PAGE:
Boston Parents Say No to the MCAS

Monday, April 9, 2001

CONTACT: Eleanor LeCain (617) 983-3436 or
Peggy Wiesenberg (617) 624-5220 (day); (617) 524-5405 (evening)

Most students at Mission Hill School in Roxbury will not be taking MCAS tests this week. Parents of 17 of 22 third grade students have asked the school not to administer to their children the new MCAS third grade reading test. Parents of most fourth, seventh and eighth graders also are saying no to MCAS. As a result, at least 12 of the 15 fourth graders, 8 of 15 seventh graders and 10 of 12 eighth graders will not take the MCAS English Language
Arts writing prompt this week.

According to a survey done by the Mission Hill School Parent Council, 80% of respondents with children in kindergarten through grade three, do not want their children to take the new MCAS third grade reading test. The survey also reveals that approximately 70% of respondents with children in grades K-8 do not want their children to take the MCAS history or science tests. Parents of 46% of those responding to the survey plan to boycott all MCAS testing.

Mission Hill School is one of 130 schools within Boston Public School system. Started four years ago, the school currently enrolls 163 students in Kindergarten through 8th grade, of which 51% are black, 17% are Hispanic, 6% are Asian and 26% are white.

According to Parent Council Co-Chair Margarita Poles of Dorchester, who has children in grades 3, 5 and 8, "The survey response rate was phenomenal and represents all constituencies of the school." Parents of 129 students, or 79% of the school, responded to the survey. Added Poles, "This response rate comes from two years of dialogue and education with parents at Mission Hill School about MCAS."

"Our school is a citywide school. Parents from Boston, Brighton, Dorchester, Hyde Park, Jamaica Plain, Mattapan, Mission Hill, Roslindale, and Roxbury sent in surveys saying that they do not want their children subjected to various MCAS tests," said Peggy Wiesenberg, a member of the Parent Council who worked on the survey.

In February 2001, the Parent Council voted unanimously to endorse a statement, supported by faculty, that "state-imposed MCAS tests are incompatible with the mission, values and goals of the Mission Hill school and undermine our more rigorous preparation for high school. We believe that the MCAS in its present form will cause harm to students in all schools and to education in Massachusetts. Furthermore, we believe that decisions regarding a student's grades in school, promotion and graduation should be made by those most knowledgeable about the child -- family and school -- and not by a State test score alone." The Parent Council used its March newsletter to distribute the MCAS survey, forge a united approach to MCAS and to solicit parent input into school policy.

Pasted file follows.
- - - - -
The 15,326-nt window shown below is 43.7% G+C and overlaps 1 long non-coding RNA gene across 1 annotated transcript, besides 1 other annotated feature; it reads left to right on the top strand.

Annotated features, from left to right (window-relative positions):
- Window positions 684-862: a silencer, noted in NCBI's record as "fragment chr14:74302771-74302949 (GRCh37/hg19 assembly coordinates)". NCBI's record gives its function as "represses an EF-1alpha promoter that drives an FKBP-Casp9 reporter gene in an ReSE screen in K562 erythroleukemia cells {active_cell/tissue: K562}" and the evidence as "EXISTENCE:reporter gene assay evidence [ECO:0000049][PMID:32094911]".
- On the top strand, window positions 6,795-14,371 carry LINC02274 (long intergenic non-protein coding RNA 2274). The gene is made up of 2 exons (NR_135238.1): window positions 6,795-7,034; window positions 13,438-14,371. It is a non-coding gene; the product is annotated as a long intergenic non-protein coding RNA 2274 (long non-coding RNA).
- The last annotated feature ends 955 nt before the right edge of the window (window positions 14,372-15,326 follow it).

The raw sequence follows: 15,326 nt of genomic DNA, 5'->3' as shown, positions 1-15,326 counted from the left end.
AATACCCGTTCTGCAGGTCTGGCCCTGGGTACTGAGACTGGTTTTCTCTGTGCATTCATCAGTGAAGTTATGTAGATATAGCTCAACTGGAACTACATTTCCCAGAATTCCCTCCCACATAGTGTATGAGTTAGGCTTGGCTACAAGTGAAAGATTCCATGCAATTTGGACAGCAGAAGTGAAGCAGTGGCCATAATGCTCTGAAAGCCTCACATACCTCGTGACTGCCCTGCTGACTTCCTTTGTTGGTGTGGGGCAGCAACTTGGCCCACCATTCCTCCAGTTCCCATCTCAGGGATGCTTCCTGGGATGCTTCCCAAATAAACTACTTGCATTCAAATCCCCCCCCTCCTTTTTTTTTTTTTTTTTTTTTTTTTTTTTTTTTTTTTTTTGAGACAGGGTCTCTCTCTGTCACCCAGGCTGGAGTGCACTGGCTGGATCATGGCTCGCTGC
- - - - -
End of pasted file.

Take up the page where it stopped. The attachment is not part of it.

In March, the Parent Council presented its vote and its survey results to the school's Governing Board. Composed of representatives of parents, teachers and community representatives, the Board makes policy for the school. The Board endorsed the staff/parent council statement and directed the school to send all parents a letter informing them that the Board would respect individual parent's written requests regarding their consent, or withholding of consent, for their child's participation in MCAS testing up until the date of test administration. In late March and early April parents made their written requests known to the school.

"Parents ultimately have the right to decide whether or not to have their children tested and we must respect that," said Bruce Smith, Co-Chair of and one of five community representatives to the Governing Board. "Parental involvement is key to children's education and we must respect parents taking the lead in helping this school move forward."

Some parents from Mission Hill School are working with the Citywide Parents Council and the Boston chapter of the Coalition for Authentic Reform of Education (CARE) to distribute a leaflet for parents and students called "Know Your Rights Graduation and Promotion School Year 2000-2001."Citywide Parents Council works with parent councils throughout the Boston public schools. Boston CARE, a newly formed citywide organization of parents and teachers and students, is working to eliminate MCAS as a graduation or promotion requirement and to create a strong coalition to fight for better schools for all Boston public school students.

Said Eleanor LeCain, Co-Chair of the Mission Hill Parent Council, "We believe in high standards in education; that's why we don't want our children taking the MCAS. Politicians who are making educational policy seem to have forgotten that the purpose of the Education Reform Act was to foster quality education and innovative schools like the Mission Hill School. Why
aren't the State and the City of Boston replicating schools like Mission Hill that have two adults in each classroom of no more than 20 students? Why isn't the Commonwealth investing in a portfolio assessment system like the one we have at Mission Hill?"